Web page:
College strike results in a stressful end of semester for students

Photo by Ahmad Faiq


After five long weeks, the strike at Conestoga College has finally ended.

Students have returned to class and faculty have resumed their posts as a result of a back-to-work legislation mandated by the provincial government.

As of the official conclusion of the strike, the union and council were in the process of selecting a mediator to resolve the issue.

“I think we’re just getting back to work, it wasn’t an easy issue, it’s hard to put blame and there’s enough blame to go around everywhere,” Mike Dinning, vice-president of student affairs at Conestoga College said.

“I just hope that we all move past it, it’s going to take time, it’s not just business as usual. I think we have to wait and see what the final decision is with  the arbitrator and then we will see how it impacts all of us.”

As for students, many have had a difficult time readjusting to their academic schedules.

“The way they have it right now is that they’re basically cramming everything together and they’re forcing students to not have their winter break,” Kowsalya Jeyaraam, a police-foundations student at Conestoga College, said.

“I find that unfair because the students weren’t the problem, it was the teachers. Why are they affecting the students for something the teachers did?”

Due to the five-week delay caused by the strike, the semester at Conestoga College has been extended and course material has been condensed to account for the lost time.

“The semester until Christmas has been lengthened to Dec. 22. We’re starting school again on the second of January,” Dinning said.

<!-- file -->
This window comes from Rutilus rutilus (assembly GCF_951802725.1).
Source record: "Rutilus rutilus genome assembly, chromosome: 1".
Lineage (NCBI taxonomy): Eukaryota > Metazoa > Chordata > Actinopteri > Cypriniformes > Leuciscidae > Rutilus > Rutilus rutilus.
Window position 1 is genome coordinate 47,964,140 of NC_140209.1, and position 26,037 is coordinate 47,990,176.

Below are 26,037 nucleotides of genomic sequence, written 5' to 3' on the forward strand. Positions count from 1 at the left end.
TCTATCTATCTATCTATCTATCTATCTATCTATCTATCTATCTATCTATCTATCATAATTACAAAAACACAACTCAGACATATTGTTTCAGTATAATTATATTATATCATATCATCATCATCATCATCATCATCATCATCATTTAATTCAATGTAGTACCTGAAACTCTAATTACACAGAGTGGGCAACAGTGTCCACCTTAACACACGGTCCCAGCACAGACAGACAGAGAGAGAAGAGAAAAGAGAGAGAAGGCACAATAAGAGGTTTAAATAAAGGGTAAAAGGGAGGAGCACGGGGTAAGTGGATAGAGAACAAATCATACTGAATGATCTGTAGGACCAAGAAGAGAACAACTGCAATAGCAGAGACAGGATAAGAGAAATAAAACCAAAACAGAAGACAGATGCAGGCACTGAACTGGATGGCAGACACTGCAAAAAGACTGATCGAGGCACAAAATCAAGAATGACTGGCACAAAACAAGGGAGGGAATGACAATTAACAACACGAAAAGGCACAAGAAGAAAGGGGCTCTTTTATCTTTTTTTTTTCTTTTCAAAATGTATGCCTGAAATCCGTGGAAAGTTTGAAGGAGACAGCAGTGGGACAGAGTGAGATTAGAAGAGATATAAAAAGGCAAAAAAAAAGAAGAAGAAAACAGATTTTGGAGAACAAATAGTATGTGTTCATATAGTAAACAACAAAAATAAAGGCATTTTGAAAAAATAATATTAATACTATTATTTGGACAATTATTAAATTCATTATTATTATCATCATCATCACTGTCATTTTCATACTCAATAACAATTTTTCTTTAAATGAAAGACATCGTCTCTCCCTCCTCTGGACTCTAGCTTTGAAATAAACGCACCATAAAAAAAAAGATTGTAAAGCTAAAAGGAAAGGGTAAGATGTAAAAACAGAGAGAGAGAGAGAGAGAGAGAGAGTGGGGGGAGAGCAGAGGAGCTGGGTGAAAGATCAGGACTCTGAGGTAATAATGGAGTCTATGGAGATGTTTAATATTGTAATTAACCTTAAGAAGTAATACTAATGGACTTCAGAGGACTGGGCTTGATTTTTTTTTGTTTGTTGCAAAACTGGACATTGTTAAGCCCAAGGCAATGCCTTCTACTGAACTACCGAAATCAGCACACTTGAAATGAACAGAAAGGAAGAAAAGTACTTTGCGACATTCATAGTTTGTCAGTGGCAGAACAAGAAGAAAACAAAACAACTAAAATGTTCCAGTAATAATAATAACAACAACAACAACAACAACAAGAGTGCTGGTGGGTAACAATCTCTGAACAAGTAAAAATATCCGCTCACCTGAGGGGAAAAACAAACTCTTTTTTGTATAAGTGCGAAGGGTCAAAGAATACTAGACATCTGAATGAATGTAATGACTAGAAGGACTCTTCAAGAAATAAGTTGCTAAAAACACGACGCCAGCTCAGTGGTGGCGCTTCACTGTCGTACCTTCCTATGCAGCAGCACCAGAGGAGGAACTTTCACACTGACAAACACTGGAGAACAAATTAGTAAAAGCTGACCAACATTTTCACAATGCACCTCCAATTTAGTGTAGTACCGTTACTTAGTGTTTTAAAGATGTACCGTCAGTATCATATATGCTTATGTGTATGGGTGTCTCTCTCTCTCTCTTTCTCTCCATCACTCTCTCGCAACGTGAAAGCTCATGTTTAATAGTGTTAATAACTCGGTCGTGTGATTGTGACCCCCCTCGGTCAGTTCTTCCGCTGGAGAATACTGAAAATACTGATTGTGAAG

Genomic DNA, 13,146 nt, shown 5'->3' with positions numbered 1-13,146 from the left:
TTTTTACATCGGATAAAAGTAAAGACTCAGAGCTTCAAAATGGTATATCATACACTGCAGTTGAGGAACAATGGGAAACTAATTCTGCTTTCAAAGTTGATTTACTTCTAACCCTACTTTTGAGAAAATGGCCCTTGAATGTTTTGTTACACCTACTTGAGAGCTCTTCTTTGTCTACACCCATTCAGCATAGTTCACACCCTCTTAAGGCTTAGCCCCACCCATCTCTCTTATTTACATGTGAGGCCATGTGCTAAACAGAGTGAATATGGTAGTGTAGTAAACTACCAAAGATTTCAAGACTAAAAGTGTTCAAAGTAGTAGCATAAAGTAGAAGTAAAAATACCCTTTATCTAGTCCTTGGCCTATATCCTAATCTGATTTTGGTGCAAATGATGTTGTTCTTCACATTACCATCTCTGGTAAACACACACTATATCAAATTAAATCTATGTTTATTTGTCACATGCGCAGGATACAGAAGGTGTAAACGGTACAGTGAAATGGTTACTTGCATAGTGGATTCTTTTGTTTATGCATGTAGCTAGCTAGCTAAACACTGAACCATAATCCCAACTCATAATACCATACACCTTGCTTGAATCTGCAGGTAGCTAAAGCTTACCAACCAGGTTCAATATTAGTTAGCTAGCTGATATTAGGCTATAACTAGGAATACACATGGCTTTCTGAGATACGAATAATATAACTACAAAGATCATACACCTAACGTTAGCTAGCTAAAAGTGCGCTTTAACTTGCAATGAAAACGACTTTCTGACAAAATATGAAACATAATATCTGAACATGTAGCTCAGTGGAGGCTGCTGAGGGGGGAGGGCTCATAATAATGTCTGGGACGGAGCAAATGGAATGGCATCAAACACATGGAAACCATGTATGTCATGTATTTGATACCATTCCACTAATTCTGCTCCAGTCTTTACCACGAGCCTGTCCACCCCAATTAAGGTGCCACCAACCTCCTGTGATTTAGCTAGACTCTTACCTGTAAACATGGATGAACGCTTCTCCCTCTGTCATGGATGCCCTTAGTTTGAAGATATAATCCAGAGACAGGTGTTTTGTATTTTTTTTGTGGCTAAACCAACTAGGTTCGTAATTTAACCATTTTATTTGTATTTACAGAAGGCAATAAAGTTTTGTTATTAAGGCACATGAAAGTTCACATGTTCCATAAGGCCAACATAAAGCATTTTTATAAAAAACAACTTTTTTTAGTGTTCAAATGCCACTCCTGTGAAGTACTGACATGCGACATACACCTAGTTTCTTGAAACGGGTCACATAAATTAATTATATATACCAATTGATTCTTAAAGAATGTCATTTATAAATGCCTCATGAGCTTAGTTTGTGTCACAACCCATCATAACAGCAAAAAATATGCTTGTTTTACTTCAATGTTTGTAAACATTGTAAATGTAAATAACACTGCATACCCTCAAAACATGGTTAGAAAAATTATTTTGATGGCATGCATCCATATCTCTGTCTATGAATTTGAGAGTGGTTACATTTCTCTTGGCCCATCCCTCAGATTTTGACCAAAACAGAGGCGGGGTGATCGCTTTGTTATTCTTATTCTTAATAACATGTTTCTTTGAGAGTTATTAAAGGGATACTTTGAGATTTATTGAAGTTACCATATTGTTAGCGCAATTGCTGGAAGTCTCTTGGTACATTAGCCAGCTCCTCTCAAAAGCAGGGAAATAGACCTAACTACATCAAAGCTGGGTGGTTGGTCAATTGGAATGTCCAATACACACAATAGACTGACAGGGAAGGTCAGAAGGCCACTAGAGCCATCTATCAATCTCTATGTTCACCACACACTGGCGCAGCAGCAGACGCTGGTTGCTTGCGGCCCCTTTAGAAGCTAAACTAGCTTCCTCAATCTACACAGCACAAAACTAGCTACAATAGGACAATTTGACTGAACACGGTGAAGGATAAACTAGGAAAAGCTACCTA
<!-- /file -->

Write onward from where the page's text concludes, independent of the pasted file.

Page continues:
“I’m very impressed with the fact that students are back into class and they and the faculty are working on getting through to the end of the semester.”

With the increased workload and imminent deadlines for assignments and midterms, many students are stressed about their education.

“Right when we got back to school, a week later they had all of our midterms, all of our assignments due,” Jeyaraam said.

Shankar Srikantharajah, another police-foundations student at Conestoga College, also felt that the strike accomplished very little.

“We’re paying great money right now to get school and get our education, we didn’t pay for them to go on strike, we’re paying to get our education,” Srikantharajah said.

“From what I know, they didn’t get anything they wanted, they didn’t get what they striked [sic] for so they did it for no reason.”

The faculty at Conestoga College seem to share this sentiment.

“It’s going to take a while for that to be looked at, I don’t know if anything is ever accomplished by a labour dispute,” Dinning said.

However, Dinning understands that the strike has negatively impacted students at Conestoga College.

“It’s inconvenient to students in the sense that part of what their planned holiday was has been taken away,” he said.

“Everything has been tightened up, there’s more pressure on finishing the work that’s necessary to do,” Dinning said.

Despite the setback, he and the rest of the staff are determined to help students get through the rest of the semester.

“I’m trying to get us to focus on those issues with students. To get students through the semester, to allow students to be successful at what they’re doing and move on from this,” Dinning said.

“I’m very impressed with the fact that students are back into class and they and the faculty are working on getting through to the end of the semester.”

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